Covent Garden Market
Covent Garden Market has been a staple of London culture for close to two centuries. With a wide range of unique services, vendors and merchants selling farm fresh produce and goods, as well as restaurants and specialty shops, it is among the largest year-round markets in Canada. Whether you’re looking to get an intimate view of London, sample delectable local foods or buy a unique souvenir to take home, Covent Garden Market is the place to go.
Covent Garden is located in the heart of London’s downtown district at 130 King Street. The city of London is located along Highway 401 in southwest Ontario, approximately a two hour drive east of Windsor and an hour and a half west of Hamilton.
For up-to-date information and details on Covent Garden Market, we recommend you visit their website. To learn about things to do and places to explore nearby, keep scrolling to see what Destination Ontario recommends.
Some things to do may not be available due to COVID-19.
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More about Covent Garden Market
The Covent Garden Market traces its origins back to London’s first government-licensed public fair in 1835. By 1853, the London City Council ordered the construction of a white-brick building that was to be the Covent Garden Market House. Its growth sparked that of the city of London’s as well. The first bank in the city was established right across from the market in pursuit of the Covent Garden merchants’ financial services. The market was also quite modern for its time, functioning more like a farmers’ market of today would: not only did farmers sell their wares and produce, but businesses that catered to farmers themselves flourished as well, along with shops selling staples to rural families, and restaurants along the periphery keeping everyone fed in between shopping trips.
Today’s Covent Garden Market is still London’s go-to for fresh, locally-sourcedmeats and produce, as well as a variety of restaurants and specialty stores. Additionally, it features bars, bistros and even a theatre. In the summer, the entertainment extends outdoors with street performers and musicians, while the square in front of the market is converted into a skating rink in the winter.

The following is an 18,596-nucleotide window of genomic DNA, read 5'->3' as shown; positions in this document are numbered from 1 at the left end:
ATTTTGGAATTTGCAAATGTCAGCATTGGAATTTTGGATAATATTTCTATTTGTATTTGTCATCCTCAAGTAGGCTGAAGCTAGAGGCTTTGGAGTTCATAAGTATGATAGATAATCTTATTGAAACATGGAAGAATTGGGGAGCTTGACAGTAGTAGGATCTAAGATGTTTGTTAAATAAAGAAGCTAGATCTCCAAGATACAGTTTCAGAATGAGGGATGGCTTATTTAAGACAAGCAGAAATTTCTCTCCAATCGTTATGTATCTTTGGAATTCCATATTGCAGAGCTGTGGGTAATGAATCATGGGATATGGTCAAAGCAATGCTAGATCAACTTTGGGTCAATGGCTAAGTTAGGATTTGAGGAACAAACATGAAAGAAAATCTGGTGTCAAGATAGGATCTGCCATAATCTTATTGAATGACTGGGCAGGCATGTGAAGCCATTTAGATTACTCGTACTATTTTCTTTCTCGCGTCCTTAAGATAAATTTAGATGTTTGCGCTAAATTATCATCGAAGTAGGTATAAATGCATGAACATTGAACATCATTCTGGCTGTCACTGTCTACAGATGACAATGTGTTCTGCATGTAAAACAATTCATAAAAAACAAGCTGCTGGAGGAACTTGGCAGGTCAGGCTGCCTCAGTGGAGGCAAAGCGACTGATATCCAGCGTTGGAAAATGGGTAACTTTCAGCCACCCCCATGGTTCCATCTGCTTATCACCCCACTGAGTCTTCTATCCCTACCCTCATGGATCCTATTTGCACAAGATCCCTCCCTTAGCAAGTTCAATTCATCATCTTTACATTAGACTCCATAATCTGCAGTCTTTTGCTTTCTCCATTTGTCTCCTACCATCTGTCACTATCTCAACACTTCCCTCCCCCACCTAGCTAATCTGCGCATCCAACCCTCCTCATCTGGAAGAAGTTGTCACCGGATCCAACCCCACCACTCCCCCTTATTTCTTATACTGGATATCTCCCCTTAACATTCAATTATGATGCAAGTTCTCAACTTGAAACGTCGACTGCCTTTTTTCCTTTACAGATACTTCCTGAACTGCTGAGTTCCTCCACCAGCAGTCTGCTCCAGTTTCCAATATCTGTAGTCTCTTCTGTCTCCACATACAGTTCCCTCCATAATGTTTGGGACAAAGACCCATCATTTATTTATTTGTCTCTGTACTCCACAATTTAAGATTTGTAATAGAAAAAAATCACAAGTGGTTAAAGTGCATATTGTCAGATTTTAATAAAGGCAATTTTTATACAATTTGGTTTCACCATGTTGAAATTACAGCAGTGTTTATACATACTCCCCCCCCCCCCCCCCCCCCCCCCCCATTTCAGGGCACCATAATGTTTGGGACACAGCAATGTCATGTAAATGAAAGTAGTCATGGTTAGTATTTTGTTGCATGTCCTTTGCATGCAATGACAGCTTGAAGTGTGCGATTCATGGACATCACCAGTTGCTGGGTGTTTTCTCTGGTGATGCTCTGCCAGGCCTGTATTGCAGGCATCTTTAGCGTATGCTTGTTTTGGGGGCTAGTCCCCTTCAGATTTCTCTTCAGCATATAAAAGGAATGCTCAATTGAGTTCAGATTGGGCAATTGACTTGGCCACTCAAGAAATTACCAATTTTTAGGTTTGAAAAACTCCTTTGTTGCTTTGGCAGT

The majority of Covent Garden Market is wheelchair-accessible via ramps and designated disabled parking and service dogs are welcome throughout.
Meat lovers will find that Covent Garden Market is a haven for award-winning, organic, and sustainably-sourced butcher shops. Visit Mark’s Fine Meats to find the best organic meat options, or Chris’ Country Cuts with their locally-sourced, cut-on-site meats (they offer milk-fed veal, Cornish hen, Muscovy duck, Ontario lamb, rabbit and even bison meat).
Looking for a souvenir? Drop by Tina’s Treasury, which stocks greeting cards, gifts and jewellery. Tea lovers will want to head over to The Tea Haus for a nice cuppa, or to peruse their selection of all things tea, from organic to oolong. Vegans will appreciate the vegan selection of cheeses and pastries at Sacred Earth Vegan Market. Visit historic Havaris Produce (they’ve been around since the 19th century) for hard-to-find organic vegetables, sun-dried fruit, honey and more. Covent Garden isn’t just known for its markets. It’s also a hot spot for some of the best restaurants in Ontario.
Take a shopping break and dine at one of the many renowned restaurants that surround Covent Garden Market. Feast on fine-dining selections at Waldo’s On King Bistro & Wine Bar, or enjoy delicious sushi, sashimi and bentos at Tanakaya Japanese Restaurant. Indulge in home-style BBQ and craft beers at Olive R. Twists. The Salad Bowl offers fresh salads and the best soups in London. Dip into a comforting bowl of curry from New Delhi Deli, or liven up your tastebuds with a spring roll at Thai Delight.
Explore more of downtown London after a round of shopping at Covent Garden Market. Visit historic St. Peter’s Cathedral Basilica, which dates back to the early 19th century, then take a walk in neighbouring Victoria Park. Go museum-hopping from the London Museum, home to over 5,000 works of art and 45,000 artefacts collected from around the world, to the London Regional Children’s Museum if you’re travelling with kids. Beer enthusiasts will enjoy the two hour tour at Labatt Brewery, Canada’s largest brewery, or a visit to any of the smaller but equally compelling local craft breweries such as Toboggan Brewing Company or family-run Anderson Craft Ales.